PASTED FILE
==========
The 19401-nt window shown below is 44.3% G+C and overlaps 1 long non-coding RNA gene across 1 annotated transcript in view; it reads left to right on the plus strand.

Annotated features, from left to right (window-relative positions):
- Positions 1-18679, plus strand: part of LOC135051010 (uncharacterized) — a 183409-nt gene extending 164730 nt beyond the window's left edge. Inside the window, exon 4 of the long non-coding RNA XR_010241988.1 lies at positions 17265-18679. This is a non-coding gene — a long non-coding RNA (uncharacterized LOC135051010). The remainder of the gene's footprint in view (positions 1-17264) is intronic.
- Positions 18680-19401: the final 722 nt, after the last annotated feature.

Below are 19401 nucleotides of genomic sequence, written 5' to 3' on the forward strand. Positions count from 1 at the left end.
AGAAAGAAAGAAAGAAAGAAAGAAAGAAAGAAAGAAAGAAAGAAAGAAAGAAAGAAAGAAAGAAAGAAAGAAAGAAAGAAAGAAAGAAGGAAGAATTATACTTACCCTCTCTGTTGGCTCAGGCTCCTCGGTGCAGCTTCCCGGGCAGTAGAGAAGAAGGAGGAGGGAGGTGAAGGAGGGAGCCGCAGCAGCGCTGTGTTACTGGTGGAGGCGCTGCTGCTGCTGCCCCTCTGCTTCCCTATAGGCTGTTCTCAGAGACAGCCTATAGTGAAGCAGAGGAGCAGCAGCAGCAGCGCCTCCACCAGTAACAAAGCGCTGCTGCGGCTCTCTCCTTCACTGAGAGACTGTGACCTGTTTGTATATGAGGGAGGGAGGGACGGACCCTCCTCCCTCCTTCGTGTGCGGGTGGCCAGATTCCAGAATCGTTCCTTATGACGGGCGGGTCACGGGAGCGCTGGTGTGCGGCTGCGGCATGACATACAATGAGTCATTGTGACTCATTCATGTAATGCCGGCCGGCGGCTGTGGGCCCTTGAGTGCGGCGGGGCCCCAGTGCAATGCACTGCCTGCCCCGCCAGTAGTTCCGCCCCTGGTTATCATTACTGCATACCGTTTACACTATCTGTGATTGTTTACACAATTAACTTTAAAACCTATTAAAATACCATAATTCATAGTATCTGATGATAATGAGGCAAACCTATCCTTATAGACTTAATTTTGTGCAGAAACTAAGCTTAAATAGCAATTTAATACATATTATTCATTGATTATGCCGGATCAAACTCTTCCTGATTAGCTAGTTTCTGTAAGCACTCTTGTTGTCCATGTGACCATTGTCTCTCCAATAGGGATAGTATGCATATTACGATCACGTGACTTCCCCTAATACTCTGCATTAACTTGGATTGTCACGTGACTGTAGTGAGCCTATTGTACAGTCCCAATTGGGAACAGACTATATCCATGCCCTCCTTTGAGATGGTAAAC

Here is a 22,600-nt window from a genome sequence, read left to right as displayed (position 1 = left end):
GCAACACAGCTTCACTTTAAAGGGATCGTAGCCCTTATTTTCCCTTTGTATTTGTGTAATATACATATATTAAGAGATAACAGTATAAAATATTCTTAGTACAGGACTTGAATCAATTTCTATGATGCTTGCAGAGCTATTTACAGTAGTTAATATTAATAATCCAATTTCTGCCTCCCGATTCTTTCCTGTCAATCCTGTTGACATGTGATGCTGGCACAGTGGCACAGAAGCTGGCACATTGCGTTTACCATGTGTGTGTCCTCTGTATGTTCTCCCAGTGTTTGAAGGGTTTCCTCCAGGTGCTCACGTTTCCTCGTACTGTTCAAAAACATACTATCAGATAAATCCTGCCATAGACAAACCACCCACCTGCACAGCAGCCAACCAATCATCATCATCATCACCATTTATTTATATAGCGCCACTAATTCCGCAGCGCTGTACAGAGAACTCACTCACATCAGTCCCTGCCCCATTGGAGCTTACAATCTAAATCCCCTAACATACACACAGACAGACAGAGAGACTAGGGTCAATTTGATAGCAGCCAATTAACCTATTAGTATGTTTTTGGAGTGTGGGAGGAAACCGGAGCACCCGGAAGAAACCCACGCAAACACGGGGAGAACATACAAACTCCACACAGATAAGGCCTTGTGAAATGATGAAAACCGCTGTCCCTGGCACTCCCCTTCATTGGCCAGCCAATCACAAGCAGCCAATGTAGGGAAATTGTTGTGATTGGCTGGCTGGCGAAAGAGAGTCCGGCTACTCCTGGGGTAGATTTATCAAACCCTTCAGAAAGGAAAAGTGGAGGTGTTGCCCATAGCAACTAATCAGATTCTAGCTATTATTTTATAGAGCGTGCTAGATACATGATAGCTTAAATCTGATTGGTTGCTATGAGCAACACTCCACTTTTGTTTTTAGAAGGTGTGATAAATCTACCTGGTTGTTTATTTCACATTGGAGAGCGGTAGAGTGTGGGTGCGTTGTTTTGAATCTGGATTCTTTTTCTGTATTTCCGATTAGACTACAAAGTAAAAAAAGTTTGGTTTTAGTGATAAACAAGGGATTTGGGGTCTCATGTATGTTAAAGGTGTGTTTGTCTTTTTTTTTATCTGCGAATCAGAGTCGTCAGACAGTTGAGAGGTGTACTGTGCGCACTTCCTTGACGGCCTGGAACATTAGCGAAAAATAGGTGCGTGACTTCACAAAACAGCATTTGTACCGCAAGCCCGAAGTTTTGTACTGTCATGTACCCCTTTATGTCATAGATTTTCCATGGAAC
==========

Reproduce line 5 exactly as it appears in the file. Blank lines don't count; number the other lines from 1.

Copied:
Below are 19401 nucleotides of genomic sequence, written 5' to 3' on the forward strand. Positions count from 1 at the left end.